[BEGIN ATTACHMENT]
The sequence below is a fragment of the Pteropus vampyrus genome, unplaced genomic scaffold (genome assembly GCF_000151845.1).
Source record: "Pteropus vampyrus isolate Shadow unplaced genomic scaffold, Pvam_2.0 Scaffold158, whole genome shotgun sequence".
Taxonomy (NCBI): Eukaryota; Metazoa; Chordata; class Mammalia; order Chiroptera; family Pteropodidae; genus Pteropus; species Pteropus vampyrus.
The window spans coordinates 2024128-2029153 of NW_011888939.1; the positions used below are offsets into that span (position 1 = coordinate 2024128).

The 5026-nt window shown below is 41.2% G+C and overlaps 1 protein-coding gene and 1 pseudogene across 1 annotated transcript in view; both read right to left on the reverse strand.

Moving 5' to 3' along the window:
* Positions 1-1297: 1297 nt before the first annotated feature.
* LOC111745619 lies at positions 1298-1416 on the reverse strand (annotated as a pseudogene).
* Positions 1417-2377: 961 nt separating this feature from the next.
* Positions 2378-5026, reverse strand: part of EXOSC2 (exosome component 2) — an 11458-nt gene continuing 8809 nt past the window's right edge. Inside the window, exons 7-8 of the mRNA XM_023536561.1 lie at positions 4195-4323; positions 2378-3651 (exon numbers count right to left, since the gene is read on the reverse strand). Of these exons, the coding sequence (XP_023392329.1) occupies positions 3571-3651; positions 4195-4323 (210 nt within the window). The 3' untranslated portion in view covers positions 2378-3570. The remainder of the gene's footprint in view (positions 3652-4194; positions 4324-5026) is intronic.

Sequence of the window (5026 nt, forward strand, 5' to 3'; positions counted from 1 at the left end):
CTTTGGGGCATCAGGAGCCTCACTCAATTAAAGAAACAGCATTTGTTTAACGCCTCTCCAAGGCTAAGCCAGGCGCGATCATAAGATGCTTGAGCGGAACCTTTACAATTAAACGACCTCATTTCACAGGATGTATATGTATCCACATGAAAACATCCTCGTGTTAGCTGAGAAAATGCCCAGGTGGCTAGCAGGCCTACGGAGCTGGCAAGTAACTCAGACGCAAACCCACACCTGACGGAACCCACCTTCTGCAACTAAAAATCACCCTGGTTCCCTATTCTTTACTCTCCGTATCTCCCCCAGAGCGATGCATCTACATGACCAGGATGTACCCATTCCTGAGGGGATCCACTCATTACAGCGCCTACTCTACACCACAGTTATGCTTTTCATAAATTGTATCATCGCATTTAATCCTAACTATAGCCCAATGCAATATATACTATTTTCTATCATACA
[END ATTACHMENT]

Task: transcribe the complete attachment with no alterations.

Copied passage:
The sequence below is a fragment of the Pteropus vampyrus genome, unplaced genomic scaffold (genome assembly GCF_000151845.1).
Source record: "Pteropus vampyrus isolate Shadow unplaced genomic scaffold, Pvam_2.0 Scaffold158, whole genome shotgun sequence".
Taxonomy (NCBI): Eukaryota; Metazoa; Chordata; class Mammalia; order Chiroptera; family Pteropodidae; genus Pteropus; species Pteropus vampyrus.
The window spans coordinates 2024128-2029153 of NW_011888939.1; the positions used below are offsets into that span (position 1 = coordinate 2024128).

The 5026-nt window shown below is 41.2% G+C and overlaps 1 protein-coding gene and 1 pseudogene across 1 annotated transcript in view; both read right to left on the reverse strand.

Moving 5' to 3' along the window:
* Positions 1-1297: 1297 nt before the first annotated feature.
* LOC111745619 lies at positions 1298-1416 on the reverse strand (annotated as a pseudogene).
* Positions 1417-2377: 961 nt separating this feature from the next.
* Positions 2378-5026, reverse strand: part of EXOSC2 (exosome component 2) — an 11458-nt gene continuing 8809 nt past the window's right edge. Inside the window, exons 7-8 of the mRNA XM_023536561.1 lie at positions 4195-4323; positions 2378-3651 (exon numbers count right to left, since the gene is read on the reverse strand). Of these exons, the coding sequence (XP_023392329.1) occupies positions 3571-3651; positions 4195-4323 (210 nt within the window). The 3' untranslated portion in view covers positions 2378-3570. The remainder of the gene's footprint in view (positions 3652-4194; positions 4324-5026) is intronic.

Sequence of the window (5026 nt, forward strand, 5' to 3'; positions counted from 1 at the left end):
CTTTGGGGCATCAGGAGCCTCACTCAATTAAAGAAACAGCATTTGTTTAACGCCTCTCCAAGGCTAAGCCAGGCGCGATCATAAGATGCTTGAGCGGAACCTTTACAATTAAACGACCTCATTTCACAGGATGTATATGTATCCACATGAAAACATCCTCGTGTTAGCTGAGAAAATGCCCAGGTGGCTAGCAGGCCTACGGAGCTGGCAAGTAACTCAGACGCAAACCCACACCTGACGGAACCCACCTTCTGCAACTAAAAATCACCCTGGTTCCCTATTCTTTACTCTCCGTATCTCCCCCAGAGCGATGCATCTACATGACCAGGATGTACCCATTCCTGAGGGGATCCACTCATTACAGCGCCTACTCTACACCACAGTTATGCTTTTCATAAATTGTATCATCGCATTTAATCCTAACTATAGCCCAATGCAATATATACTATTTTCTATCATACA